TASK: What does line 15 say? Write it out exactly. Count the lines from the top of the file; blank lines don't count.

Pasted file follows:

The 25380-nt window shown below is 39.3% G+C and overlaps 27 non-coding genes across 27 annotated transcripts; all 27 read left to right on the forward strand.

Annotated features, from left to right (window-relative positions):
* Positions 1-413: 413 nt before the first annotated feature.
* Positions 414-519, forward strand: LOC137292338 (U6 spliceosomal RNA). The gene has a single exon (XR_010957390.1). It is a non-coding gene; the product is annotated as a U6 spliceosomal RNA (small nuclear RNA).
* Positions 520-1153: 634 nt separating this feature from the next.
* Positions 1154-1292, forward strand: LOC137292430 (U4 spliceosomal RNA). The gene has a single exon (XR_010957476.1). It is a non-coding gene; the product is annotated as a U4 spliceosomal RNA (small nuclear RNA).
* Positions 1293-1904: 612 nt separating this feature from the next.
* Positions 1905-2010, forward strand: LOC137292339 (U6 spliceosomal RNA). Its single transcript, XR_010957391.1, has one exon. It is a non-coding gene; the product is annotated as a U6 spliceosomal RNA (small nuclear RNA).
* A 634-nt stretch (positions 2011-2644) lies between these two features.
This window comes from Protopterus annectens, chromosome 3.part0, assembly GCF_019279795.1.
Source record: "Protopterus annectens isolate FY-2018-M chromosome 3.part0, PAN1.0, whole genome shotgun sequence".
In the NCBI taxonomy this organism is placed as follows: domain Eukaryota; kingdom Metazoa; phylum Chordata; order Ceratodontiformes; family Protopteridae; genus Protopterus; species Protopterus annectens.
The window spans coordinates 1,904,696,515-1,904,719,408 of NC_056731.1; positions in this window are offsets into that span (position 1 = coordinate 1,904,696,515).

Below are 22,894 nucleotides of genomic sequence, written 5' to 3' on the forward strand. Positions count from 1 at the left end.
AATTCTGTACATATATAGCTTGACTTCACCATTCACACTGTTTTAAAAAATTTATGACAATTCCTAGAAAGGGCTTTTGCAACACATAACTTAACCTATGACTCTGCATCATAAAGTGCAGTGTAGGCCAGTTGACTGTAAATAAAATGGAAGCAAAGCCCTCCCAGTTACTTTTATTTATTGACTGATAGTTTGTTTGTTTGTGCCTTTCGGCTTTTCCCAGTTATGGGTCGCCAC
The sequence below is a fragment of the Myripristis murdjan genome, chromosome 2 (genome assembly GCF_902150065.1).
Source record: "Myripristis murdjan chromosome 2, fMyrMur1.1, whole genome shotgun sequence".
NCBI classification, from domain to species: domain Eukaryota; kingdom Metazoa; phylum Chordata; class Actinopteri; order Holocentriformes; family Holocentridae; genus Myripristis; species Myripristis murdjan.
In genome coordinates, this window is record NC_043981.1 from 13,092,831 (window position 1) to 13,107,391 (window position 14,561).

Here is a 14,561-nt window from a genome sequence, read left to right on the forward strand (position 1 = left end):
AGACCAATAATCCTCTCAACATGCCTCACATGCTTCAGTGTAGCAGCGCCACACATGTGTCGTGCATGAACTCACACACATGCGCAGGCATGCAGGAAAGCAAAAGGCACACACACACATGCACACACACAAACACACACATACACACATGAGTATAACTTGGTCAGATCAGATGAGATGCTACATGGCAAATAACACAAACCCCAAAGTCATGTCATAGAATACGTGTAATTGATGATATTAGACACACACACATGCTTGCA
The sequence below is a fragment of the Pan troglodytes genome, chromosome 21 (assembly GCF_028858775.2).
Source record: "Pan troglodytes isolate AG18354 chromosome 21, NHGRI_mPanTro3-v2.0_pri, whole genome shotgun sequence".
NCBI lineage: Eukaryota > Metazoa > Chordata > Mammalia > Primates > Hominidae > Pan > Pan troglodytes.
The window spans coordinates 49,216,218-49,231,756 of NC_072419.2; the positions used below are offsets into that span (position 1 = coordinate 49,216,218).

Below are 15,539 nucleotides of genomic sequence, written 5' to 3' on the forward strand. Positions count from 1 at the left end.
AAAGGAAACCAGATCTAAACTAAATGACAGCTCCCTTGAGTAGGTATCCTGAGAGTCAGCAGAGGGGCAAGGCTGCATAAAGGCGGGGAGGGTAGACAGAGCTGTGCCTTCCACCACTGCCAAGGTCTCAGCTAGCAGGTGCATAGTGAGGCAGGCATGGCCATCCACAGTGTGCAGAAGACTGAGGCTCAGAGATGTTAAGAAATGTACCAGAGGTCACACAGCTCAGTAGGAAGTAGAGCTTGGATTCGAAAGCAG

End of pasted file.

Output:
AATTCTGTACATATATAGCTTGACTTCACCATTCACACTGTTTTAAAAAATTTATGACAATTCCTAGAAAGGGCTTTTGCAACACATAACTTAACCTATGACTCTGCATCATAAAGTGCAGTGTAGGCCAGTTGACTGTAAATAAAATGGAAGCAAAGCCCTCCCAGTTACTTTTATTTATTGACTGATAGTTTGTTTGTTTGTGCCTTTCGGCTTTTCCCAGTTATGGGTCGCCAC